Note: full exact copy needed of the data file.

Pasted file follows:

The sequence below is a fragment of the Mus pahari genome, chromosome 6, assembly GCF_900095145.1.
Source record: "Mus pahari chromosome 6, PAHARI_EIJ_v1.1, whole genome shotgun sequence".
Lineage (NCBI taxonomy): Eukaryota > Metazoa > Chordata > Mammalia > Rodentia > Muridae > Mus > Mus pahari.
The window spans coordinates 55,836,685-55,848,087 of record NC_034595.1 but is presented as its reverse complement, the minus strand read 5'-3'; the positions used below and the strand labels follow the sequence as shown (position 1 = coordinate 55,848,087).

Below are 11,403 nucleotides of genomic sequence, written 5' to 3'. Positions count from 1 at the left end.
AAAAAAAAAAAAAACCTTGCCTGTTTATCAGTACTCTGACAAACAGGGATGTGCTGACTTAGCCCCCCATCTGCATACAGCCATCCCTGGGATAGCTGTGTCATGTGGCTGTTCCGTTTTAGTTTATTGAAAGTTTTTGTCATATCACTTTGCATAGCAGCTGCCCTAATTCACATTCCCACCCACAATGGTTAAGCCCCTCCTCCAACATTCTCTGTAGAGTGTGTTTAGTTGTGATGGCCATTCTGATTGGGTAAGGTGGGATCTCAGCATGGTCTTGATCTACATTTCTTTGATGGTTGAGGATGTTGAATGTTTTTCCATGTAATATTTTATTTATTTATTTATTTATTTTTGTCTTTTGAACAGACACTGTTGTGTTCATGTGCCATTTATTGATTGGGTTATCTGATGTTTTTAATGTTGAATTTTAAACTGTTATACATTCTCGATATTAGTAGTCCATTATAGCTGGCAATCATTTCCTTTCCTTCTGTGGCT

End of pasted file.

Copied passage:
The sequence below is a fragment of the Mus pahari genome, chromosome 6, assembly GCF_900095145.1.
Source record: "Mus pahari chromosome 6, PAHARI_EIJ_v1.1, whole genome shotgun sequence".
Lineage (NCBI taxonomy): Eukaryota > Metazoa > Chordata > Mammalia > Rodentia > Muridae > Mus > Mus pahari.
The window spans coordinates 55,836,685-55,848,087 of record NC_034595.1 but is presented as its reverse complement, the minus strand read 5'-3'; the positions used below and the strand labels follow the sequence as shown (position 1 = coordinate 55,848,087).

Below are 11,403 nucleotides of genomic sequence, written 5' to 3'. Positions count from 1 at the left end.
AAAAAAAAAAAAAACCTTGCCTGTTTATCAGTACTCTGACAAACAGGGATGTGCTGACTTAGCCCCCCATCTGCATACAGCCATCCCTGGGATAGCTGTGTCATGTGGCTGTTCCGTTTTAGTTTATTGAAAGTTTTTGTCATATCACTTTGCATAGCAGCTGCCCTAATTCACATTCCCACCCACAATGGTTAAGCCCCTCCTCCAACATTCTCTGTAGAGTGTGTTTAGTTGTGATGGCCATTCTGATTGGGTAAGGTGGGATCTCAGCATGGTCTTGATCTACATTTCTTTGATGGTTGAGGATGTTGAATGTTTTTCCATGTAATATTTTATTTATTTATTTATTTATTTTTGTCTTTTGAACAGACACTGTTGTGTTCATGTGCCATTTATTGATTGGGTTATCTGATGTTTTTAATGTTGAATTTTAAACTGTTATACATTCTCGATATTAGTAGTCCATTATAGCTGGCAATCATTTCCTTTCCTTCTGTGGCT